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The House of Islam: A Global History Paperback – 29 May 2018
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Husain's account is not sensationalist, tending more to understatement than to hyperbole ... A complete eye-opener (Praise for 'The Islamist' The Times)
Captivating, and terrifyingly honest ... a wake-up call to monocultural Britain, it takes you into the mind of young fundamentalists, exposing places in which the old notion of being British is defunct (Praise for 'The Islamist' Observer)
Persuasive and stimulating (Praise for 'The Islamist', Martin Amis)
All who glibly generalise about the no-man's-land between terrorism and multiculturalism should read this articulate and impassioned book (Simon Jenkins Sunday Times)
A fascinating and revelatory exploration of the intricacies of Islam and the inner psyche of the Muslim world from the bestselling author of The IslamistSee all Product description
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In the first segment of the book, named as A Millenium of Power we get to know the origin of Islam with the story of Prophet in detail from his birth and establishment of Kuran to the scenarios after his death whose roots are still spreading in various different seen and unseen forms even today. I also learned how the Islam is not only divided into Sunni and Shi'a but actually even more groups and knowing the difference between their practices, their habits, praying style isn't that hard too.
And I dove deeper into it, the stories of all kind and the variations of the came forward to explain to me how people who have heard only one side of it may react to the others. This part of the book also unfolded a detailed history of the segment of Islam I consider the most interesting, the Sufism, and I got to read the story of one of my favourites, Rumi.
Some of the stories in it inspired me, some taught me a lesson and many were just the result of some political and corrupt agendas which left me thinking.
The second part of the book gave us the deepest analysis of the diversity in Muslim opinions that we see today along with the influences of various other communities towards it. The most interesting segment of it was the connections behind all the militant groups and the thoughts driving them, making even suicide bombing an act of justice. There were many pages in it which just made me think how confused and actually wrong I have been about various historical moments and people.
This part has followed the changes Islam went through as the west rose to power and how the community that once ruled and developed most of the planet was struggling, and it somehow made me feel a deeper connection as a human towards these stories and explanations. The points of dedication and morals made me rethink how I've been treating life and how much more I can explore about all the other communities present out there.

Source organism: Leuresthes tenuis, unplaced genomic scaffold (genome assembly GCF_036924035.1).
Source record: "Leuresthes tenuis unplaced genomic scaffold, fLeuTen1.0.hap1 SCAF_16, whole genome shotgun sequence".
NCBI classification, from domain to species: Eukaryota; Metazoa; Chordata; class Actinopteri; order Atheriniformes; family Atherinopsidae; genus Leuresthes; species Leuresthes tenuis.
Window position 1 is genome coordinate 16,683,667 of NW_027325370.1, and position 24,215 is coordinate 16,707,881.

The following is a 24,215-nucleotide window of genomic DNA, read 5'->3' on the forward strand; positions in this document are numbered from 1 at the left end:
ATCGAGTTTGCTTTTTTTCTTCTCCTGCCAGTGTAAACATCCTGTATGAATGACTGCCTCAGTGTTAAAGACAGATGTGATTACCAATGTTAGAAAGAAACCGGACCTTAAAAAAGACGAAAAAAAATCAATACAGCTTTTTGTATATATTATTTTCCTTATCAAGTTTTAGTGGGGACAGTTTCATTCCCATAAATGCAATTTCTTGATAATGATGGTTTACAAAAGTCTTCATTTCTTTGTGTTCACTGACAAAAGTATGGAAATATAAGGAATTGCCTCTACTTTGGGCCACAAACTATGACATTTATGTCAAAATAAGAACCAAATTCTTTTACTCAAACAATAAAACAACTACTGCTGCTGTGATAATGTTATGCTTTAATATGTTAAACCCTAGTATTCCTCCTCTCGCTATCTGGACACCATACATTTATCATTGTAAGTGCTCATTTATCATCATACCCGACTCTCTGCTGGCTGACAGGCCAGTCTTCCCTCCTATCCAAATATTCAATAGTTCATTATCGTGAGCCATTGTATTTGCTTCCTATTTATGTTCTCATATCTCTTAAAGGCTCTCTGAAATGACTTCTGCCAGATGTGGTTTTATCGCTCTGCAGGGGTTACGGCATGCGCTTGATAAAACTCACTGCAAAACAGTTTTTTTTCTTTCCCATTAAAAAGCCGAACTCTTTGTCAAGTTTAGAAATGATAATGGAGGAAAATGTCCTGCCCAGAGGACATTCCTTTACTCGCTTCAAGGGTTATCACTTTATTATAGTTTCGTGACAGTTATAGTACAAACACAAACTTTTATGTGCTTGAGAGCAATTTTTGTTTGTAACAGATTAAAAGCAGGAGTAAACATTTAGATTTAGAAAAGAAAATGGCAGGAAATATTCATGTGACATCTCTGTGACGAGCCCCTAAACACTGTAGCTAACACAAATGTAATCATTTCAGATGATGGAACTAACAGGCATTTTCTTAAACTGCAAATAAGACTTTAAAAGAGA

Before moving to the next part, I actually got a knowledgeable friend to explain me the writings of the book and somehow his words matched the book's and I gained more confidence to break some wisdom barriers in my life.
The fourth and last part of the book tells us the glory and power that Islam still holds and how it will affect the future for the whole planet deeply connecting everything that I've read so far in this book and also got me thinking how many efforts must have been given to the book by the author to bring out such a masterpiece with almost every answer to the questions my mind was erupting with.
This book is the bridge between the west and Islam, between the ignorant and wise and I can easily recommend this to everyone beyond their nationality, caste and religion. More than being wise, this book was also enjoyable which kept me going on.
It separates the original Islamic ideas and cultures that were stated by the prophet himself from that which are just propagated by the media or the pseudo religious leaders. It talks about the misperceived ideas that most people have about Islam's take on race, gender and sexuality. It shows us a picture that today's media won't.
I recommend this book to EVERYBODY. To the Westerners, the Easterners and also to the people to consider themselves to be the follower of this religion. I promise the journey would be delightful and eye-opening.
I think it would be safe to first point out; that I am not exactly a religious nor a spiritual human being. I have no interest in my own religious identity, though I do not begrudge or judge anyone else for their own.
Yet I still have this innate interest in actually understanding what constitutes in a religion exactly – and when I got this opportunity to read (and review) this beautiful book about the history of Islam.
Now, unless you are living under a rock, you would know that Islam is considered to be one of the most discriminated religions – and if you only have a hint of Muslim in your name or your appearance, then it becomes the norm for you to be scrutinised or even seen as a threat.
This is the saddest thing ever & I can’t even begin to imagine what Muslims must go through every day in their lives with this threat hanging over their heads!
THE HOUSE OF ISLAM is touted to be a comprehensive history about the religion – it’s origins, it’d development and it’s current position in the world order. And it definitely is that – I adored finding about a religion that has oh so fascinated me since I could understand religion.
I would definitely recommend this book, especially if you are a newbie to this religion like I am – it is definitely a wonderfully enjoyable book; but even through it all, I could see & feel the biasness of the author in the words written. So I wouldn’t expect this to be an unbiased version of Islamic History, but it definitely an eye opener!
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